Because of his literary interests and business background, Grover helped students publish the college’s first literary magazine Flamingo in 1927. He and William Yust established the Book-A-Year Club in 1933, which during the ensuing years generated steady revenues for the college library. Grover was also the editor of the Rollins’ Animated Magazine for more than two decades, and served as the librarian and vice president of the college. To recognize his achievement, the University of Miami and Rollins College awarded him honorary degrees in 1929 and 1949.

Besides being an accomplished academic, Grover was also very active in community affairs. He was a charter member of the University Club of Winter Park, and helped found the first bookstore in town named the “Bookery.” More notably, Grover played a leading role in the improvement of interracial relations during the early twentieth century. He served as a trustee of Bethune-Cookman College for some years. In 1930, he encouraged his wife Mertie Grover and Mrs. Clarence Vincent, wife of the pastor of the Congregational Church, to start a day nursery for children of black working mothers in Winter Park. When Mertie died in 1936, Grover asked that no flowers be sent to the funeral; instead funds were received toward the establishment of a children’s library on the west side of the town. In 1937, the Hannibal Square Associates was incorporated and Grover served for about ten years as its president. In that capacity he had raised $20,000 for the West Side Community Center, $2,500 for the Hannibal Square Memorial Library, and $13,000 toward the building of the Mary DePugh Nursing Home in Winter Park.

One of the enduring contributions Grover made to the central Florida community was the founding and development of the Mead Botanical Garden. Since he moved to the region in the 1920s, Grover had befriended Theodore L. Mead because of his interests in nature. When the renowned horticulturist passed away in 1936, Grover visited Mead’s ranch in Oviedo to see whether it could be converted into a botanical garden for Rollins College. Then John H. Connery, who grew up as one of Mead’s Boy Scouts and studied at Rollins in the 1930s, suggested the swamp by Pennsylvania Avenue in Winter Park. Upon exploring the site with Connery the next morning, Grover was so excited, that on the same afternoon he visited the Orlando real estate office of Walter Rose, a state senator and the owner of the property, and successfully persuaded him to donate the twenty acres for the proposed project. After that, he talked Orange County and the City of Winter Park into contributing additional properties; and moreover, his determination convinced R. F. Leedy, J. A. Treat and Mary Bartels to give their lands for the cause.[2] To develop the garden, Grover was also instrumental in securing two grants from the Works Progress Administration totaling more than $62,000. With strong local and federal support, the construction of the fifty-five acre park began on January 9, 1938, and Grover presided over the ground breaking ceremony. Since the official opening of the Mead Botanical Garden on January 15, 1940, Grover had served as its first president for ten years until he retired from Rollins College. Despite his retirement, Grover remained a lifelong supporter of the garden. He was still actively seeking funding for the park when he was in his nineties.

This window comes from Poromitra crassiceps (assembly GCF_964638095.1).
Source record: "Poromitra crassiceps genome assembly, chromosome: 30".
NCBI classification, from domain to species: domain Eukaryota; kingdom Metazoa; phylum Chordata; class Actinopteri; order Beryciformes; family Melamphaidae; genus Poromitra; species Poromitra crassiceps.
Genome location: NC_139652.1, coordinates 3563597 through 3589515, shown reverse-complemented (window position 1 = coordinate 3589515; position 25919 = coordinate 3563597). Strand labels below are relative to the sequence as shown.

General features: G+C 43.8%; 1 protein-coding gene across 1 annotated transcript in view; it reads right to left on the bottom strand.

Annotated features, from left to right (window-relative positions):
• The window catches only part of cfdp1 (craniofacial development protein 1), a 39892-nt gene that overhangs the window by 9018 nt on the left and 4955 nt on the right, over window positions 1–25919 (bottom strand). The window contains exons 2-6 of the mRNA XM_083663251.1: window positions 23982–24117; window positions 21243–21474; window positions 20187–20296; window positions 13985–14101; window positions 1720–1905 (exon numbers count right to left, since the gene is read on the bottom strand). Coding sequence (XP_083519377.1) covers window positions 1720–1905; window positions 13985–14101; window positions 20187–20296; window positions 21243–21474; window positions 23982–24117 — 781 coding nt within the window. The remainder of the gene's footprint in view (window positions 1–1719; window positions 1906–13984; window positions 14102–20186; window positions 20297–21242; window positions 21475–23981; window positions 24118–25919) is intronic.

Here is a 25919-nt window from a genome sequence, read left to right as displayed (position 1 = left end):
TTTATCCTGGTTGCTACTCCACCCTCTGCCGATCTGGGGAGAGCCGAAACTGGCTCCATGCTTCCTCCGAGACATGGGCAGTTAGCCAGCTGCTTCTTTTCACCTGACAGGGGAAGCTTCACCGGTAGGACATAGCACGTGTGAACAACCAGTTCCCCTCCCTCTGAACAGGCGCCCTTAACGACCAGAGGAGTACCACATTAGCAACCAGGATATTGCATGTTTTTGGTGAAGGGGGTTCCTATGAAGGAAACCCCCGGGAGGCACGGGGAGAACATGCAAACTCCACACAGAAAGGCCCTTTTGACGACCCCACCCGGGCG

Grover passed away in Winter Park on November 8, 1965. His legacy lives on, as his portrait greets visitors to the Rollins College Archives, the West Side Community Center and the DePugh Nursing Home when they open their doors to local residents every morning, and in dazzling flowers in the Mead Garden blossom each spring.

- Wenxian Zhang

[1] Edwin Grover, “The Fun of Professing Books,” Department of Archives and Special Collections, 45E, Olin Library,  Rollins College, Winter Park, Florida.

[2] Nick White, “Mead Garden Founder is 93: He Helps Park Rise from Swamp,” Winter Park Star, June 5, 1963.